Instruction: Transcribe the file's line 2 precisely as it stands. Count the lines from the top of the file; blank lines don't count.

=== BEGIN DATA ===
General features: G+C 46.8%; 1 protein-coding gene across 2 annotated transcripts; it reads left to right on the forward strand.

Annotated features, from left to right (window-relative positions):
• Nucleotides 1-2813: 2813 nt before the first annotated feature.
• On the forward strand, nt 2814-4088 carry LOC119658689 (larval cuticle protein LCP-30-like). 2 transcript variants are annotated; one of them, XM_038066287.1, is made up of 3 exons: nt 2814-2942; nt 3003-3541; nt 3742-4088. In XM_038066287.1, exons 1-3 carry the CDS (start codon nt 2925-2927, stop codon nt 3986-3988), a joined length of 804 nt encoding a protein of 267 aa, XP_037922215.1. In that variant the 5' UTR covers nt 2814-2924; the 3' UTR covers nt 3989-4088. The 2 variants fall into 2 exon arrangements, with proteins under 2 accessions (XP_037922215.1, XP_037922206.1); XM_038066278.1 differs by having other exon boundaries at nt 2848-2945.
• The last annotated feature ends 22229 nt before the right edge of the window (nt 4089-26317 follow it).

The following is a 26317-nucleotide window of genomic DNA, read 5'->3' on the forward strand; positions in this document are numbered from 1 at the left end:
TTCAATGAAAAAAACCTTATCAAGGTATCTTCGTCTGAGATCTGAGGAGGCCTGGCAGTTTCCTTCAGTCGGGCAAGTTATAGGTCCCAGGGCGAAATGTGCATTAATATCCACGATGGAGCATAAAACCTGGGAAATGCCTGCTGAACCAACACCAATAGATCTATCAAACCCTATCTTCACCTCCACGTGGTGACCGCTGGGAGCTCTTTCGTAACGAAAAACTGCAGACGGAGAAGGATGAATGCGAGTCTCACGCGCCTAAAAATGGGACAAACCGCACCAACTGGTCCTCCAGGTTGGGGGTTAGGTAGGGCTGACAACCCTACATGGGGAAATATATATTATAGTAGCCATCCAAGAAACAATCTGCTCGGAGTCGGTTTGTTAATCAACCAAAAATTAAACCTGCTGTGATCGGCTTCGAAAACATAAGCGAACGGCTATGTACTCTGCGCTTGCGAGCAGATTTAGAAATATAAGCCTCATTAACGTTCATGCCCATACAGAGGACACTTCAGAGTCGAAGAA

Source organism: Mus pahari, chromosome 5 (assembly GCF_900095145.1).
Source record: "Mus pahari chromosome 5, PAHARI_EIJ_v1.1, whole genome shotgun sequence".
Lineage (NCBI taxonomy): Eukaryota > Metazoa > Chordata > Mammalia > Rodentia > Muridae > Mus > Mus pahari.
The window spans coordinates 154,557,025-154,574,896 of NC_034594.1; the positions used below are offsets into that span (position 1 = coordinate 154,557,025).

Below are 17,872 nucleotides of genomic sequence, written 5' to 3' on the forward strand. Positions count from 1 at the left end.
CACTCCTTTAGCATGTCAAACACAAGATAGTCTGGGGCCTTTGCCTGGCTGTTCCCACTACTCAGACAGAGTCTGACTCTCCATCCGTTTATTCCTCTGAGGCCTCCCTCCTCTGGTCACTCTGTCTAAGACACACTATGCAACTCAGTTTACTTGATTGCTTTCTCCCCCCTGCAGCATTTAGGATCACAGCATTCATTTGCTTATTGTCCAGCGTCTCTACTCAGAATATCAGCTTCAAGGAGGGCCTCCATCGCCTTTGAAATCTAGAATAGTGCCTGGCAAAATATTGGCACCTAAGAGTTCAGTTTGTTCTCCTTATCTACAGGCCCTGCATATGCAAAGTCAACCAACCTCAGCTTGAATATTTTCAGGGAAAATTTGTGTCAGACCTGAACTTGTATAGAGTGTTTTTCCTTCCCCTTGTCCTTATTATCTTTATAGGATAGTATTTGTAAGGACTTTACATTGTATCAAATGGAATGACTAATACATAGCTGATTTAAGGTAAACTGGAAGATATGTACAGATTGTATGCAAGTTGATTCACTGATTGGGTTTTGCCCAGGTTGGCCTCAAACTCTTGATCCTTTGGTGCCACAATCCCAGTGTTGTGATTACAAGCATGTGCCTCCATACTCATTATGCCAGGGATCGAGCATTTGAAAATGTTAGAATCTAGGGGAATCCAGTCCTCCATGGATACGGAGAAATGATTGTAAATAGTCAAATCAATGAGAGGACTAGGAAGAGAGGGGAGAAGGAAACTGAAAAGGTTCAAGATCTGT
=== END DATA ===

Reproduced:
Annotated features, from left to right (window-relative positions):